In the end the film satisfies, but not as completely as it could – it’s a shame because for the most part Reitman deftly strikes the balance between sleek satire and genuine pathos. Certain reversals however are not adequately built up or elaborated to achieve the emotional response Reitman wants and the audience deserves. Ultimately, this is entertainment with plenty to recommend it but not much to truly remember. If you ever watch it in-flight you may start to forget it once you reach your destination.

Eoghan McQuinn
(See biog here)

Rated 15A (See IFCO website for details)
Up in the Air is released on 15th January 2010

Up in the Air – Official Website

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Orphan

Orphan

DIR: Jaume Collet-Serra • WRI: David Johnson • PRO: Leonardo DiCaprio, Susan Downey, Jennifer Davisson Killoran, Joel Silver • DOP: Jeff Cutter • ED: Timothy Alverson • DES: Tom Meyer • CAST: Vera Farmiga, Peter Sarsgaard, Isabelle Fuhrman, CCH Pounder.

Orphan is a remarkable thriller, one of the most sadistic to hit the cinemas in a long time. There have been so many evil children movies that it’s hard for one to set itself apart. This bizarre mix of ridiculous schlock and intense family drama is difficult to swallow but never fails to entertain.

The Coleman family are introduced as a picture-perfect American family. A beautiful house in Connecticut, beautiful parents Kate and John and beautiful children Daniel and Maxine. Kate had recently suffered a stillbirth and in order to soothe that pain, they decide to adopt a child. They find a perfect addition to their family in a local orphanage in the form of beautiful, creative, charming Esther, a 9-year-old Russian girl. However, soon after they bring her home they start to notice some strange things about Esther.

What happens next is a series of nasty events that divide the family. The sense of ‘other’ surrounding Esther allows the audience to believe that John could keep excusing suspicious events and slowly but surely start to believe that Kate has gone mad. Esther wears strange clothes, speaks with a foreign accent and has different mannerisms to her American counterparts. This sense of ‘otherness’ is most evident with respect to the Coleman’s eldest child Daniel. He is disgusted with Esther and refuses to tolerate her quirks. Immediately a division is caused in the family.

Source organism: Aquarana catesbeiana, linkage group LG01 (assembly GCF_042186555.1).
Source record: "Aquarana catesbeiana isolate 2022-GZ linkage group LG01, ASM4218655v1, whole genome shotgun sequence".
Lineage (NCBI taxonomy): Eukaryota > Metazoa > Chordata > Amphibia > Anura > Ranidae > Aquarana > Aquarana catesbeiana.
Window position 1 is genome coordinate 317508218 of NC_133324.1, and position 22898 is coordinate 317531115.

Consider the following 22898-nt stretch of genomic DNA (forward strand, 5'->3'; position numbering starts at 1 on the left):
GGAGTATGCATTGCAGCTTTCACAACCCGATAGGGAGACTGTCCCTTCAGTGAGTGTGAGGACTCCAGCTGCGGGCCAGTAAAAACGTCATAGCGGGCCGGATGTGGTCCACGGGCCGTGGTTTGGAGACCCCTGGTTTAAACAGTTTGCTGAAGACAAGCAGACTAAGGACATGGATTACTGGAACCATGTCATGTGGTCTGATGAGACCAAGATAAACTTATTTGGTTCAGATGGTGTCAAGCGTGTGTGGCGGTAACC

The remarkable thing about this film is the sense of unease created by domestic dramas. The veneer of perfection at the beginning quickly starts to peel away. The resultant family drama acts as a wonderful way to build tension, as if a murderous child isn’t enough.

The third act is where things start to get really weird! Esther’s true intentions are revealed to the shock of the audience and there’s a killer twist, which in some ways explains the outrageousness of the events of the film.

This film is genuinely creepy with some delightful gore and an ice-cold colour palette that suits the tone of the film really well. The filmmakers clearly went to great pains to create a clinical and very polished world within the film. The design of the Coleman family home brings to mind 1980s David Cronenberg with its grave austerity and chilling lack of comfort. Apart from visually, the film also delivers at a stern, smooth pace. It moves slowly, but never at the expense of entertainment or drama. At almost two and a half hours, this is a slow-burner, but one that ultimately pays off as it reaches its climax.

From the stunning opening sequence to its very bizarre conclusion, this is a striking film, but be sure to check your disbelief in at the door as this is one preposterous story! Ultimately, it is enjoyable and boasts some fantastic performances from its leads particularly a 12-year-old Isabelle Fuhrman who, I must say, must have very obliging parents to allow her to play this extremely risky role. If you want a good slow-burning thriller, there’s a lot to like about Orphan. However, be warned: it gets very, very strange.

Charlene Lydon
(See biog here)


Rated 16 (See IFCO website for details)
Orphan is released on 7th August 2009

Orphan – Official Website